Best prep for burn nursing?
- 0Dec 23, '03 by finsI'm hoping people here can help me. I'm a nursing student, scheduled to graduate in May. During my time as a student, I've gotten extremely interested in burn care, and plan to work as a burn nurse.
The thing is, I'm committed to working the next two years at a hospital that doesn't have a burn unit. (They picked up my tuition in exchange for the work commitment.)
My main question is, what do you think would be the best preparation for getting into a burn unit when my time is up? I'm assuming critical care, but there are all sorts of ICU's. If I'm given a choice, should I shoot for SICU, MICU, or what?
How hard is it to get a job in a burn unit? How does the pay compare to other staff nursing positions? Are there opportunities for overtime? I'd appreciate any insights people have.
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- 0Jan 19, '04 by clgmezzoWell, i agree that surgical ICU is probably the closest fit, with the stress that is placed on getting as much body surface area covered as is possible many of our critical large surface area patients will go to surgery every day the first week they are with us trying to cover their body either with cadaver, or special coverings like integra. ICU is a definite stress, as most of your patients that are large burns will be intubated with vasopressive drugs, and albumin, mso4 and versed drips and many other things all running at the same time. I think burn nursing is great though, because at least in my burn center we have all kinds of different patients, infants children and adults, with all kinds of past medical histories, and in all stages, from an overnight observation, to outpatients to critical patients. Also those in the rehab phase, who may come in for a scar band release for example. It is great work, and i think the ICU is a great place to spend the time you have to, that or ER, because, if its anything like my burn center we take our burn triages directly as triages, with no ER intervention expect for what the outlaying hospital or life flight chooses to do, and sometimes just straight. Good luck, and its a great choice!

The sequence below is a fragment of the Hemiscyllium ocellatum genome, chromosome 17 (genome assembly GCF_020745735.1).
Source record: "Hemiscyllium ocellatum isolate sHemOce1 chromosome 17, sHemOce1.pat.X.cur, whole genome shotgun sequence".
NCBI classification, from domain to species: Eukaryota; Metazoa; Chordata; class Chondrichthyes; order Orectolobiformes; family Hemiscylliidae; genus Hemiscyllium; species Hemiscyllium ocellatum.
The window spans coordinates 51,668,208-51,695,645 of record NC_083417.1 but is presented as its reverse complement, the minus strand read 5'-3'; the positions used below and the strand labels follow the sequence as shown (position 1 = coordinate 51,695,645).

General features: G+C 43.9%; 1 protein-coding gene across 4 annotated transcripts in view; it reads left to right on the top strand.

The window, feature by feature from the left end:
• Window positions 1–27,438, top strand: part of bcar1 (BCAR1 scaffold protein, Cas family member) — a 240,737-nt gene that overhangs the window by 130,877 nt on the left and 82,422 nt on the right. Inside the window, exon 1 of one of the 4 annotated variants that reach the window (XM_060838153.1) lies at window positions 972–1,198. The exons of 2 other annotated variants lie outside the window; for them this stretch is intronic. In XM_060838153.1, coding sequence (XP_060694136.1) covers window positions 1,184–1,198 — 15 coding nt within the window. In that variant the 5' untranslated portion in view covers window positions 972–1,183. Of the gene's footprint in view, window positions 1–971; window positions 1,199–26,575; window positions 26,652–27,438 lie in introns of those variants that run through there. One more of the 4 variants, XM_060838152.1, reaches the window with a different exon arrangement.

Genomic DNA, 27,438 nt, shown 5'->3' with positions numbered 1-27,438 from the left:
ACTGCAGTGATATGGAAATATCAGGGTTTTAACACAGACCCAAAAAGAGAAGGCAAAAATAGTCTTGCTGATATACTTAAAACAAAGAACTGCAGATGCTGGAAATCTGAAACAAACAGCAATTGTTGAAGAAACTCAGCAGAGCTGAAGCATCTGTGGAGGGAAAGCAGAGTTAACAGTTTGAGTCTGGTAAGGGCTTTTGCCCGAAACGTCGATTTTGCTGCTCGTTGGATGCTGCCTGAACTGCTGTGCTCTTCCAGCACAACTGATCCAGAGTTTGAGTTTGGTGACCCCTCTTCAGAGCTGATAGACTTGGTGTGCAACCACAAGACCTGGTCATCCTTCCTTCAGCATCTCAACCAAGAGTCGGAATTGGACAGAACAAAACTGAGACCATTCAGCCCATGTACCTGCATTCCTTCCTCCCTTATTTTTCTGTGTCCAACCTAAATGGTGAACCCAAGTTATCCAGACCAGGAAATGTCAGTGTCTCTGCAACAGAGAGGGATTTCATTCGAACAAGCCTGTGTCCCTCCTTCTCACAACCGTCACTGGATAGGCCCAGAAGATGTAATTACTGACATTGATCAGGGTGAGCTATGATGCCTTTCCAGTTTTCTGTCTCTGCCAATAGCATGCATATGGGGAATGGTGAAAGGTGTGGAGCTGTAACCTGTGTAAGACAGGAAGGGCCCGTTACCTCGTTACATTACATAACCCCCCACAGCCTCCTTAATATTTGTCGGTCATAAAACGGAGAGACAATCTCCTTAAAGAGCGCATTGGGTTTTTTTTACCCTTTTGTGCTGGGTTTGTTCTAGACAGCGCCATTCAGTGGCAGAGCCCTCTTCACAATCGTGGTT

- 0Feb 25, '04 by redwinggirlieGo wherever you can to treat wounds. This way you will have practice with dressings, cleansing and, most importantly, medicating your patients for these commonly painful procedures. Burn=Pain.... both are four-letter words. Learn to medicate your patients properly and go where you will see things you just don't see everyday.